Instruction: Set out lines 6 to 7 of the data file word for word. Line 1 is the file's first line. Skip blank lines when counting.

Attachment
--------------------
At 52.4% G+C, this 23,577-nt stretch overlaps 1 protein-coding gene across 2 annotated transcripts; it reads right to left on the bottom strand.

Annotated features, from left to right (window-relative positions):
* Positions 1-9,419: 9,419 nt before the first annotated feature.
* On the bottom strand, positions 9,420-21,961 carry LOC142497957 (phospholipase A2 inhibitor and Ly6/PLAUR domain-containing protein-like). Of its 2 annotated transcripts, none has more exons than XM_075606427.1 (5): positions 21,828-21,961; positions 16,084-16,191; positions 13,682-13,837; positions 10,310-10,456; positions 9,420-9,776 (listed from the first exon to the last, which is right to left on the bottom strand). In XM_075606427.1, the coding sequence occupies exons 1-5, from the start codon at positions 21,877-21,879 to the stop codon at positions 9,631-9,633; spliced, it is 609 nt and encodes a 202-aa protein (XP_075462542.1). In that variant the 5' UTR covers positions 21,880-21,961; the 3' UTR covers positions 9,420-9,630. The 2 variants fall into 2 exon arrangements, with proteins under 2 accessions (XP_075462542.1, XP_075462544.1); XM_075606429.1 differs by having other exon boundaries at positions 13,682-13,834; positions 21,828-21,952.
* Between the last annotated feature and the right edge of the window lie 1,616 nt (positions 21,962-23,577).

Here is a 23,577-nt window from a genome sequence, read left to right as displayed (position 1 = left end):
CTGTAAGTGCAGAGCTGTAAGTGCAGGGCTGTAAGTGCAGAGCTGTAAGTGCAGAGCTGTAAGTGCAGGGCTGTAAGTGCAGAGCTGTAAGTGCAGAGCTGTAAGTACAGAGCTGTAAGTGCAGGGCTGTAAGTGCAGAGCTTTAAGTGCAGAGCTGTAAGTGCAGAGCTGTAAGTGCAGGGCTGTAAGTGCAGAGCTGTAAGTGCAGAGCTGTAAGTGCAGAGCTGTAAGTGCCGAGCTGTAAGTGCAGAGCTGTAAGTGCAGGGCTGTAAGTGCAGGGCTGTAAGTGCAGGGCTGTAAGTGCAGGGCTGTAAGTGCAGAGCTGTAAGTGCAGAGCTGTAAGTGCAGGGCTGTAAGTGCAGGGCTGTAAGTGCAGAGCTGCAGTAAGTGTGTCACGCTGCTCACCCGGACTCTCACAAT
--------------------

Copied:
Here is a 23,577-nt window from a genome sequence, read left to right as displayed (position 1 = left end):
CTGTAAGTGCAGAGCTGTAAGTGCAGGGCTGTAAGTGCAGAGCTGTAAGTGCAGAGCTGTAAGTGCAGGGCTGTAAGTGCAGAGCTGTAAGTGCAGAGCTGTAAGTACAGAGCTGTAAGTGCAGGGCTGTAAGTGCAGAGCTTTAAGTGCAGAGCTGTAAGTGCAGAGCTGTAAGTGCAGGGCTGTAAGTGCAGAGCTGTAAGTGCAGAGCTGTAAGTGCAGAGCTGTAAGTGCCGAGCTGTAAGTGCAGAGCTGTAAGTGCAGGGCTGTAAGTGCAGGGCTGTAAGTGCAGGGCTGTAAGTGCAGGGCTGTAAGTGCAGAGCTGTAAGTGCAGAGCTGTAAGTGCAGGGCTGTAAGTGCAGGGCTGTAAGTGCAGAGCTGCAGTAAGTGTGTCACGCTGCTCACCCGGACTCTCACAAT